“everyone you love, everyone you know, everyone you ever heard of, every human being who ever was, lived out their lives on a mote of dust suspended in a sunbeam… this distant image of our tiny world… underscores our responsibility to deal more kindly with one another, and to preserve and cherish the pale blue dot, the only home we’ve ever known.”
So JWST is not just about our science, it’s about our story – and that story will and should become our myth. Myths are, beyond all, complex stories which bind our small selves and our widest context. Wendy Doniger uses a metaphor which is highly appropriate here; for her myth is the human microscope and the cosmic telescope.
“The myth allows us to look through both ends of the human kaleidoscope at once, simultaneously to view the personal, the details that makes our lives precious to us, through the microscope of our own eye and … to view the vast panorama that dwarfs even the grand enterprises of great powers.”
JWST is just such a story. The cost may seem high – equivalent to a century of funding for the Arts and Humanities Research Council! – but the value of wonder is beyond measure. As Arendt showed, to lose wonder is to gain merely doubt – a very poor trade.
Here’s one new story. I find it immensely moving that JWST set out to discover the oldest light on the day that, in an enduring myth, light came into the world. John’s Gospel weaves a complex and rich set of Hebrew and Gnostic imagery into its prologue:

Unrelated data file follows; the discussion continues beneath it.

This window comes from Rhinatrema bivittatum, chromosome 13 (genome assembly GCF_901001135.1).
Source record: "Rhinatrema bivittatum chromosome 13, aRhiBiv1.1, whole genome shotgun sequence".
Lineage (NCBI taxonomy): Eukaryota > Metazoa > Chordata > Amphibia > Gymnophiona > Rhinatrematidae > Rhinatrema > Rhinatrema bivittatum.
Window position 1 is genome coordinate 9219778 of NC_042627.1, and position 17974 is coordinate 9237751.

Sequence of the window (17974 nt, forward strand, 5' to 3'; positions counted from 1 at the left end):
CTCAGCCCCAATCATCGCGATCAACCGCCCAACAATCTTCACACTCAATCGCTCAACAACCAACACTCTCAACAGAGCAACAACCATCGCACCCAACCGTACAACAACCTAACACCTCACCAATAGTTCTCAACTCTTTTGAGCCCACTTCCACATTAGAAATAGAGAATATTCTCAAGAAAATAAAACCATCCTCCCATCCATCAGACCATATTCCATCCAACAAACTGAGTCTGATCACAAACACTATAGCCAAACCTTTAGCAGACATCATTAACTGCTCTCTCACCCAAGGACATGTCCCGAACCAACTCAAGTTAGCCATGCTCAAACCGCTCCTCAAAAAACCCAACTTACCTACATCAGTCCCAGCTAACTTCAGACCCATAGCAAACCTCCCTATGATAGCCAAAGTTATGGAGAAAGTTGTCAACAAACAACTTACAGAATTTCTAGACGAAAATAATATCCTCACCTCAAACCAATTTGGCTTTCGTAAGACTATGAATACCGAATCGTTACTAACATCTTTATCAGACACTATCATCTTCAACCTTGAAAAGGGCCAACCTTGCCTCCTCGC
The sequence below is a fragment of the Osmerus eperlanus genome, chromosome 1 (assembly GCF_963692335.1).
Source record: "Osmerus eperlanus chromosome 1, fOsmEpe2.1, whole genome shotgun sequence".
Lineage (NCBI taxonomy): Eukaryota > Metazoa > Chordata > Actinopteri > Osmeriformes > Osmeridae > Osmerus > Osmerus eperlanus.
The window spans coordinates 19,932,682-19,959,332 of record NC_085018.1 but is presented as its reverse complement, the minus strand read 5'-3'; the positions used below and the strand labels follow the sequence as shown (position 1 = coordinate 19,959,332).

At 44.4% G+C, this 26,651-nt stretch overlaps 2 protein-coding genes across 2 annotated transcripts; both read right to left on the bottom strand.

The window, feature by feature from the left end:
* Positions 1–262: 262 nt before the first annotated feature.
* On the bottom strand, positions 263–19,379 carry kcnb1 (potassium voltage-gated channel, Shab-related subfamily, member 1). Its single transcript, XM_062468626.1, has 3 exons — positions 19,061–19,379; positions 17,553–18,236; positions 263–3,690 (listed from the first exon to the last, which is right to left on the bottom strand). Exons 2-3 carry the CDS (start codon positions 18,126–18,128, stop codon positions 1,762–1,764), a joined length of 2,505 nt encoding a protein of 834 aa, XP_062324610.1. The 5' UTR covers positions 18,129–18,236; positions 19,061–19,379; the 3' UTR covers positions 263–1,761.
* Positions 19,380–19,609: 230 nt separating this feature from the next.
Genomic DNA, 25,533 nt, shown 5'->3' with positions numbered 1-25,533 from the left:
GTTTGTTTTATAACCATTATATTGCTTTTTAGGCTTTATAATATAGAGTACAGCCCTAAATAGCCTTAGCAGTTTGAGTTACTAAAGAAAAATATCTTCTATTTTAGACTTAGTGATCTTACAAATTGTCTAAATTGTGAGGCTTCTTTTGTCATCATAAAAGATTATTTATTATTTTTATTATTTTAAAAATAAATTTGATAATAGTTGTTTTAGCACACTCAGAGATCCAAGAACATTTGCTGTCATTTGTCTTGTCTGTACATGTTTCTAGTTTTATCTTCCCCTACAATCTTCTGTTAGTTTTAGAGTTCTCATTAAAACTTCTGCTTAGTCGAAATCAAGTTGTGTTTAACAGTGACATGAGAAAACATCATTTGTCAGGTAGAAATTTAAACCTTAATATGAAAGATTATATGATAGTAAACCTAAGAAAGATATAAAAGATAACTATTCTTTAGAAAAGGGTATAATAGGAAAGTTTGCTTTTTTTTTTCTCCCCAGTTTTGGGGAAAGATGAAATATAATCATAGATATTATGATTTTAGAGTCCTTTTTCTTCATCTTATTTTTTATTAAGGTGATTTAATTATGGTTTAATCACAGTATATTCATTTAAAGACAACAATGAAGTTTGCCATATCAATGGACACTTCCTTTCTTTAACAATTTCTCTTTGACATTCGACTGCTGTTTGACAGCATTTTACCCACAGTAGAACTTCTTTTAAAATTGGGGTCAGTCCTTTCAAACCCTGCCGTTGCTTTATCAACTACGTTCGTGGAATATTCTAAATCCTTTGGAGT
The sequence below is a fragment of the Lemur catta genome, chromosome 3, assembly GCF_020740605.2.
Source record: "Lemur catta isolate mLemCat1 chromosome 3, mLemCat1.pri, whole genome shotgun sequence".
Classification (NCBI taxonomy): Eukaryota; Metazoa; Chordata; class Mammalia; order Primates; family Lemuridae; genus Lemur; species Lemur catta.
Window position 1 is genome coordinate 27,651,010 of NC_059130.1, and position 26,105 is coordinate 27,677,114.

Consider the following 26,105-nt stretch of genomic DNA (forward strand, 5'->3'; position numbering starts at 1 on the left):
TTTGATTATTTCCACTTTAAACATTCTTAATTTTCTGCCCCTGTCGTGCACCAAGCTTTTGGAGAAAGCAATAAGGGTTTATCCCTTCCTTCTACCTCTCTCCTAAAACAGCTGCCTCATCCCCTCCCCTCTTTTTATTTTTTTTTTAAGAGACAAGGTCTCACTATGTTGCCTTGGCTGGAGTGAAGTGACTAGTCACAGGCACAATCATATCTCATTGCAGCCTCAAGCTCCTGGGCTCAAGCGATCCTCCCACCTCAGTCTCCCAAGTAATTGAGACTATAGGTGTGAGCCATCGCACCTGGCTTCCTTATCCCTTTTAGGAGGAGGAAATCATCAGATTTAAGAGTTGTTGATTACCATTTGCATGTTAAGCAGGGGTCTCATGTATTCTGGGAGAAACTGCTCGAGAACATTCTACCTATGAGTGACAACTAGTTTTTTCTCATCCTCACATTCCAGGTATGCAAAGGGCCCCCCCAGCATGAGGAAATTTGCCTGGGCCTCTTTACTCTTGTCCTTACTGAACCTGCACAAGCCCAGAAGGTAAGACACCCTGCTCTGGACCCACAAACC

“In the beginning was the Word, and the Word was with God, and the Word was God. … In Him was life, and the life was the light of men. The light shines in the darkness, and the darkness has not overcome it…. The true light, which gives light to everyone, was coming into the world.”
John the Evangelist has Genesis in mind of course
“In the beginning, God created the heavens and the earth. The earth was without form and void, and darkness was over the face of the deep. And the Spirit of God was hovering over the face of the waters. And God said, “Let there be light,” and there was light. And God saw that the light was good. And God separated the light from the darkness.”
And the notion of the early creation of light is wonderfully old and perennially meaningful. The Sumerian epic, the Enuma Elish, one of the oldest stories we have, tells of the creation of light. A Greek author in the first century AD quoted ‘let there be light’ from Genesis as an instance of the sublime in writing. Dante makes his ascent into Paradise, guided by Beatrice, a voyage into light, drawing on medieval optics and setting an agenda for art for centuries to come. And as JWST peers back towards a time before the stars were made, I think of Milton intuiting from his own blindness the emergence of light before the sun was created:
“Let there be light; said God, and forthwith light
Ethereal, first of things, quintessence pure,